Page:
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February 2, 2014

Human rights and the Olympics, part 3: Sochi 2014 and LGBT rights


Use this lesson to explain the human rights debate around LGBT rights and the 2014 Winter Olympics in Sochi, Russia. Students will analyze the Universal Declaration of Human Rights and determine whether or not LGBT (lesbian, gay, bisexual and transgender) people are protected under the provisions of the Universal Declaration of Human Rights (UDHR). Finally, students will evaluate and argue the merits of extending or not extending provisions of the UDHR for the LGBT community. This is part 1 of a 2 part lesson.


Social studies, human rights, geography, politics

Estimated Time

60 Minutes

Grade Level

Middle and high school


Warm Up Activity

LGBT Rights and Sochi Olympics: 15 min

Ask students about what they’ve heard about this year’s Olympic Games in regards to human rights. Guide students to an understanding that this year’s focus on human rights has come from concern over a law passed by the Russian Parliament banning homosexual propaganda in the presence of minors.

Watch “Russian Parliament Passes Gay Propaganda Law” hosted on Gooru and discuss the intent of the law. Use the following questions to guide discussion:

  • What, exactly, does the law ban?
  • If you can’t discuss homosexuality in front of minors, does that include in public?
  • What implications would this law have for the Olympic games, as the athletes must abide by the laws of the host country?

Main Activities

LGBT Rights and the UDHR: 20 min

Divide students into small groups and provide each group with a copy of theUDHR. Ask students to answer the following questions in their groups:

  • Is sexual orientation covered either explicitly or implicitly in the UDHR?
  • Should LGBT individuals participating in the Olympics be required to change their normal behavior (i.e., kissing a spouse in public) in order to abide by the Russian law? Is this a violation of their human rights?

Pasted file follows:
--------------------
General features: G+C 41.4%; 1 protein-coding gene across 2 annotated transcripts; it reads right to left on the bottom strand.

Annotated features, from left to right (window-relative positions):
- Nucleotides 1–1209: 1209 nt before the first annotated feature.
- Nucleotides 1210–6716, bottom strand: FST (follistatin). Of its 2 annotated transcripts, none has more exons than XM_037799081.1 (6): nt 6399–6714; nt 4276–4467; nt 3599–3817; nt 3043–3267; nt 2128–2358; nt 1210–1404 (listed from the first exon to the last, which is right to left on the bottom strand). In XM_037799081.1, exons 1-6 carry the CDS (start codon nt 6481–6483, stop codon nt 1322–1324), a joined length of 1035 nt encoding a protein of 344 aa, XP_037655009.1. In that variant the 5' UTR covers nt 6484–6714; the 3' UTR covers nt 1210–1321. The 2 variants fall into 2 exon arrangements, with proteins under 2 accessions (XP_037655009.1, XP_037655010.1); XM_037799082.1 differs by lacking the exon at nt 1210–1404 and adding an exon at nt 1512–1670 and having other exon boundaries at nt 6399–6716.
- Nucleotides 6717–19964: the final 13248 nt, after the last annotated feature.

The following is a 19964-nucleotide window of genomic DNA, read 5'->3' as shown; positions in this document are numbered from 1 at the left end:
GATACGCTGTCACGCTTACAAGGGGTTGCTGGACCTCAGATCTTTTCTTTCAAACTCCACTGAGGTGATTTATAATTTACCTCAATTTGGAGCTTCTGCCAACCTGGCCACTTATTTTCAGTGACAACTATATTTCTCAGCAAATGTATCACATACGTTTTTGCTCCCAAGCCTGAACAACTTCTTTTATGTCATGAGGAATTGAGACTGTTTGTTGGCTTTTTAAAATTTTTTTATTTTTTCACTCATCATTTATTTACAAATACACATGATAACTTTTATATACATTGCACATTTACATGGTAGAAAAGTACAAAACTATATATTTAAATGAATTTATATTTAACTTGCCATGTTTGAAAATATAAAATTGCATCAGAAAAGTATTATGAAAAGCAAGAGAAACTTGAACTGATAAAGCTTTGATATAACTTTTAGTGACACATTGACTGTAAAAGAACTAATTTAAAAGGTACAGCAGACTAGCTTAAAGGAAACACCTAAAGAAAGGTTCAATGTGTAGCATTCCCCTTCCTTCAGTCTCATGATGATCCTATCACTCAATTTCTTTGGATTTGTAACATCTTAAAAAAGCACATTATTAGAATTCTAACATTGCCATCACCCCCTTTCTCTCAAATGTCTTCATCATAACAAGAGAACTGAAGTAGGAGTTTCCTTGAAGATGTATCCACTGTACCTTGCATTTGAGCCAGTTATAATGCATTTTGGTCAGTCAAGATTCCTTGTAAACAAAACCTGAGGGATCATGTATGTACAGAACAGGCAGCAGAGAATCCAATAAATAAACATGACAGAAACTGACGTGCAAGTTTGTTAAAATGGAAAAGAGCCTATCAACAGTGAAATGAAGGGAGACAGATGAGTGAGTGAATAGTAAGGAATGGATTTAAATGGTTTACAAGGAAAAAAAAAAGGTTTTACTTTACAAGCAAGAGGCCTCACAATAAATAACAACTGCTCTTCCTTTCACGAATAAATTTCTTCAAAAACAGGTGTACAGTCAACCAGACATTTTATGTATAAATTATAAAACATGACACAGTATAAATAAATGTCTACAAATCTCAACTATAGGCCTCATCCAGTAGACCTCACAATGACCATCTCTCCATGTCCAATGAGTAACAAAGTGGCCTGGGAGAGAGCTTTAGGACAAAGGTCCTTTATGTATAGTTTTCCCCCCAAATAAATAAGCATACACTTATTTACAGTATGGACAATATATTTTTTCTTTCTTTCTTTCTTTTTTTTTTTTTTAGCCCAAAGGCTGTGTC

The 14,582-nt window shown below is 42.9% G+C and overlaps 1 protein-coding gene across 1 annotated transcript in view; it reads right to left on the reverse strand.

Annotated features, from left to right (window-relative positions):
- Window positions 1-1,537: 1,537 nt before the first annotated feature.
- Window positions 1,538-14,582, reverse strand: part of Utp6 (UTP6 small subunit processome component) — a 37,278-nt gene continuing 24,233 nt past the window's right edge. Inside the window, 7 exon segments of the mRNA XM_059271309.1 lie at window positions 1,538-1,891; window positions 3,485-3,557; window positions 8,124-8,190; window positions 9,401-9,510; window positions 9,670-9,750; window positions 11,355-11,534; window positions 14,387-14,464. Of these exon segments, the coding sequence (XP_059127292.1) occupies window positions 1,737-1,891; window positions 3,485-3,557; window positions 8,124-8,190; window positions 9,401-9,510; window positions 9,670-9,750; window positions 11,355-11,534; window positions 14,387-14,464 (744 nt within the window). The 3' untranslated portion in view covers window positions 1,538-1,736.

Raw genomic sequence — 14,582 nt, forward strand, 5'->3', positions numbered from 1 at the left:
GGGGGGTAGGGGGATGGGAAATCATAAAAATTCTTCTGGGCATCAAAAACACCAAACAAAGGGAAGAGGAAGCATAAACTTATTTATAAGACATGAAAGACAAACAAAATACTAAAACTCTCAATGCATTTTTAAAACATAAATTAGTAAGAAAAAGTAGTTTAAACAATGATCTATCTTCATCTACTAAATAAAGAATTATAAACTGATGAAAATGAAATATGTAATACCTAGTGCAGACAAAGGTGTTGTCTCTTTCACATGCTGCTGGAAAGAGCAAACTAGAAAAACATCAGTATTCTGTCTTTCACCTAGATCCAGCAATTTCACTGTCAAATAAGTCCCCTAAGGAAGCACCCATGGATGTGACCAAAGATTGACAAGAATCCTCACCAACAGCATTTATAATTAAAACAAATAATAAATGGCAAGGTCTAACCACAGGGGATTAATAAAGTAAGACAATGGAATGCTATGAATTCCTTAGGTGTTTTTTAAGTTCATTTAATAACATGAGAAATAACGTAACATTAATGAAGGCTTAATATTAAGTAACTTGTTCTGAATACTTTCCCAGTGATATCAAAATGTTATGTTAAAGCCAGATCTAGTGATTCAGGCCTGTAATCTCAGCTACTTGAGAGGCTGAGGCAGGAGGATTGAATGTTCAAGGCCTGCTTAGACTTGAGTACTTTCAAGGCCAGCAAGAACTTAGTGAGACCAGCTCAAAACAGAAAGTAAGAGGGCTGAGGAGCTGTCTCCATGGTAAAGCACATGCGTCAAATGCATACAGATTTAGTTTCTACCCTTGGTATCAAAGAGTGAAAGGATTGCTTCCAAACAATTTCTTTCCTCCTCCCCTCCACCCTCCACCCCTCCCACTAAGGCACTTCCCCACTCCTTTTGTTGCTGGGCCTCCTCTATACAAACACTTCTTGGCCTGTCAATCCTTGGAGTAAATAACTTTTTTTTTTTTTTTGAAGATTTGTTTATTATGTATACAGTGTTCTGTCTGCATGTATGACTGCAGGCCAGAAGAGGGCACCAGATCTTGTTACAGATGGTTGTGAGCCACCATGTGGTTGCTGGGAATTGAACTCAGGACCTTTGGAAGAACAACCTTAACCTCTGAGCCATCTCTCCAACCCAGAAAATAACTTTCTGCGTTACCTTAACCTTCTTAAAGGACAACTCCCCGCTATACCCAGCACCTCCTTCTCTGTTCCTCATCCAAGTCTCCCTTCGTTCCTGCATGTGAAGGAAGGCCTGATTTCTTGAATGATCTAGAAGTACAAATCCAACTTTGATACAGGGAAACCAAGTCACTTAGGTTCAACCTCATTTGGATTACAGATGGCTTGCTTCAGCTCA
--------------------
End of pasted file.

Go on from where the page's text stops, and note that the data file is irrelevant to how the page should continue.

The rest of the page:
• Does the UDHR “trump” the Russian law, if it protects someone’s human rights at an international event, or should athletes abide by the laws of the host country?
  • Should sexual orientation be covered in the UDHR if you believe it is not now?

When student groups have discussed for 10-15 min, come back together as a whole class and discuss the given questions.

Introduce the Structured Academic Controversy: 15 min

Tell students that they will now examine one of those case studies in greater depth.
Distribute the SAC handout and summarize the purpose and procedure of a SAC
Divide students into groups of 4 and then split each group into two pairs of students. Assign each pair a pro or con side on the controversial question: “Should the UDHR protect LGBT Olympics attendees?”

Distribute the LGBT Rights and Sochi Olympics documents and note-taking chart to each student and suggest that in addition to taking notes on their specific side, that they also annotate the readings. Students can use any comfortable note-taking system, but we suggest Cornell notes and have provided a copy.

Tell students that they will have the first ten minutes of class tomorrow to meet with their partner to plan out the main points of their argument before they debate the issue with those of the opposing viewpoint.

Explain to students that they should be making their argument as a legal recommendation, as the UDHR is an international legal document. As such, their arguments cannot be centered entirely around opinion or religious argument, but must extend to reason for all members of the participating countries of the United Nations, and by extension, the world.

Exit Ticket: 5 min

Ask students to respond to the question, “In your opinion, based on the evidence presented, do you believe that the UDHR provides adequate human rights protection for LGBT people attending or competing in the Olympics?” Students should provide their opinion while backing it up by facts and evidence.

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